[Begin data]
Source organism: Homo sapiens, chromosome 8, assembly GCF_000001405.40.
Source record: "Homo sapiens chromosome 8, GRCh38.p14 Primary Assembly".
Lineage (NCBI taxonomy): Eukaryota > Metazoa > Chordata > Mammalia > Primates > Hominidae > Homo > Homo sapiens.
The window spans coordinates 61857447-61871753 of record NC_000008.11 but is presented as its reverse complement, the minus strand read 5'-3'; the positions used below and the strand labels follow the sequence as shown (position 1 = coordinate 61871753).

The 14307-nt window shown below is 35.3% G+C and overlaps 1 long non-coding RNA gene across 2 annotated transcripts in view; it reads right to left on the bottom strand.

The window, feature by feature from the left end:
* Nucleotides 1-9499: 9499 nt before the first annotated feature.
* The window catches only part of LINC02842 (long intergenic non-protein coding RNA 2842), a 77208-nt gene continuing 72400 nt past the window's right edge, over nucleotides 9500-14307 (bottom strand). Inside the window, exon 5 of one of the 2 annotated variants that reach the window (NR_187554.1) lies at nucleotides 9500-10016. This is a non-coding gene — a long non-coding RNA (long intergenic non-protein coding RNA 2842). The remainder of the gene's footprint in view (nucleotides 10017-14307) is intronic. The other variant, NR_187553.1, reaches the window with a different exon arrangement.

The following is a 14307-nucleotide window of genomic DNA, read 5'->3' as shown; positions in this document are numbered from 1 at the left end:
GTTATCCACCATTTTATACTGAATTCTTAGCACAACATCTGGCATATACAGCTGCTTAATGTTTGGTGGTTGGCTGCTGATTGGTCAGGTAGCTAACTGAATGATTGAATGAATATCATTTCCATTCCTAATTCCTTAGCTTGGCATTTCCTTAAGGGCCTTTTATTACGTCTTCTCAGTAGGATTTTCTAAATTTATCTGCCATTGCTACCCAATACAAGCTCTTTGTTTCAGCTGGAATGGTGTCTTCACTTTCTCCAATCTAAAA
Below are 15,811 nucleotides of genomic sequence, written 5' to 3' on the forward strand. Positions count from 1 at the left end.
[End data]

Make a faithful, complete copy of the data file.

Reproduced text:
Source organism: Homo sapiens, chromosome 8, assembly GCF_000001405.40.
Source record: "Homo sapiens chromosome 8, GRCh38.p14 Primary Assembly".
Lineage (NCBI taxonomy): Eukaryota > Metazoa > Chordata > Mammalia > Primates > Hominidae > Homo > Homo sapiens.
The window spans coordinates 61857447-61871753 of record NC_000008.11 but is presented as its reverse complement, the minus strand read 5'-3'; the positions used below and the strand labels follow the sequence as shown (position 1 = coordinate 61871753).

The 14307-nt window shown below is 35.3% G+C and overlaps 1 long non-coding RNA gene across 2 annotated transcripts in view; it reads right to left on the bottom strand.

The window, feature by feature from the left end:
* Nucleotides 1-9499: 9499 nt before the first annotated feature.
* The window catches only part of LINC02842 (long intergenic non-protein coding RNA 2842), a 77208-nt gene continuing 72400 nt past the window's right edge, over nucleotides 9500-14307 (bottom strand). Inside the window, exon 5 of one of the 2 annotated variants that reach the window (NR_187554.1) lies at nucleotides 9500-10016. This is a non-coding gene — a long non-coding RNA (long intergenic non-protein coding RNA 2842). The remainder of the gene's footprint in view (nucleotides 10017-14307) is intronic. The other variant, NR_187553.1, reaches the window with a different exon arrangement.

The following is a 14307-nucleotide window of genomic DNA, read 5'->3' as shown; positions in this document are numbered from 1 at the left end:
GTTATCCACCATTTTATACTGAATTCTTAGCACAACATCTGGCATATACAGCTGCTTAATGTTTGGTGGTTGGCTGCTGATTGGTCAGGTAGCTAACTGAATGATTGAATGAATATCATTTCCATTCCTAATTCCTTAGCTTGGCATTTCCTTAAGGGCCTTTTATTACGTCTTCTCAGTAGGATTTTCTAAATTTATCTGCCATTGCTACCCAATACAAGCTCTTTGTTTCAGCTGGAATGGTGTCTTCACTTTCTCCAATCTAAAA
Below are 15,811 nucleotides of genomic sequence, written 5' to 3' on the forward strand. Positions count from 1 at the left end.